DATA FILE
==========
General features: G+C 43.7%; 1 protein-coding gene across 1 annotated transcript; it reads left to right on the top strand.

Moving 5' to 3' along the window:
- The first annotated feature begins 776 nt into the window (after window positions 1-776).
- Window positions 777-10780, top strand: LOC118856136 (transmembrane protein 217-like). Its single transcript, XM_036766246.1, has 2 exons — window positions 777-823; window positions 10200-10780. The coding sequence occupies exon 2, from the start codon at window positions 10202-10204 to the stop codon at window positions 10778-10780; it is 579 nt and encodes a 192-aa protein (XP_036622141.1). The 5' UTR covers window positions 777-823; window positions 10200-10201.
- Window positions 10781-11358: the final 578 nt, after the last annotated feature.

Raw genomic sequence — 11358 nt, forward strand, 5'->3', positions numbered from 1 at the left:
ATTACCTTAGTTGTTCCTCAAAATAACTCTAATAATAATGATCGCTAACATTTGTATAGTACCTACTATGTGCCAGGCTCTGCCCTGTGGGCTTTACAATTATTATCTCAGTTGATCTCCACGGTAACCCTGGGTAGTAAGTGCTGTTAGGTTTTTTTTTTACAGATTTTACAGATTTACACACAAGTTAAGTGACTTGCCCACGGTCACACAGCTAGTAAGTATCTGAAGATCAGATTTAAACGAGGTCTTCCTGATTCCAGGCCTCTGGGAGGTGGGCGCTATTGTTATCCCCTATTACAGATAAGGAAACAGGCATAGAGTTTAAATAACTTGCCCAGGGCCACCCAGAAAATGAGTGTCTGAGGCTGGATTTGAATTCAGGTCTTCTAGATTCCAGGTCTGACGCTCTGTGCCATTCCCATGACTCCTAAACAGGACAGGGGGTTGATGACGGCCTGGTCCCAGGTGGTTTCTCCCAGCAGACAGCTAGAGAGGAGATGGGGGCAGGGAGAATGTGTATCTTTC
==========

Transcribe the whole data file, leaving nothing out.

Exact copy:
General features: G+C 43.7%; 1 protein-coding gene across 1 annotated transcript; it reads left to right on the top strand.

Moving 5' to 3' along the window:
- The first annotated feature begins 776 nt into the window (after window positions 1-776).
- Window positions 777-10780, top strand: LOC118856136 (transmembrane protein 217-like). Its single transcript, XM_036766246.1, has 2 exons — window positions 777-823; window positions 10200-10780. The coding sequence occupies exon 2, from the start codon at window positions 10202-10204 to the stop codon at window positions 10778-10780; it is 579 nt and encodes a 192-aa protein (XP_036622141.1). The 5' UTR covers window positions 777-823; window positions 10200-10201.
- Window positions 10781-11358: the final 578 nt, after the last annotated feature.

Raw genomic sequence — 11358 nt, forward strand, 5'->3', positions numbered from 1 at the left:
ATTACCTTAGTTGTTCCTCAAAATAACTCTAATAATAATGATCGCTAACATTTGTATAGTACCTACTATGTGCCAGGCTCTGCCCTGTGGGCTTTACAATTATTATCTCAGTTGATCTCCACGGTAACCCTGGGTAGTAAGTGCTGTTAGGTTTTTTTTTTACAGATTTTACAGATTTACACACAAGTTAAGTGACTTGCCCACGGTCACACAGCTAGTAAGTATCTGAAGATCAGATTTAAACGAGGTCTTCCTGATTCCAGGCCTCTGGGAGGTGGGCGCTATTGTTATCCCCTATTACAGATAAGGAAACAGGCATAGAGTTTAAATAACTTGCCCAGGGCCACCCAGAAAATGAGTGTCTGAGGCTGGATTTGAATTCAGGTCTTCTAGATTCCAGGTCTGACGCTCTGTGCCATTCCCATGACTCCTAAACAGGACAGGGGGTTGATGACGGCCTGGTCCCAGGTGGTTTCTCCCAGCAGACAGCTAGAGAGGAGATGGGGGCAGGGAGAATGTGTATCTTTC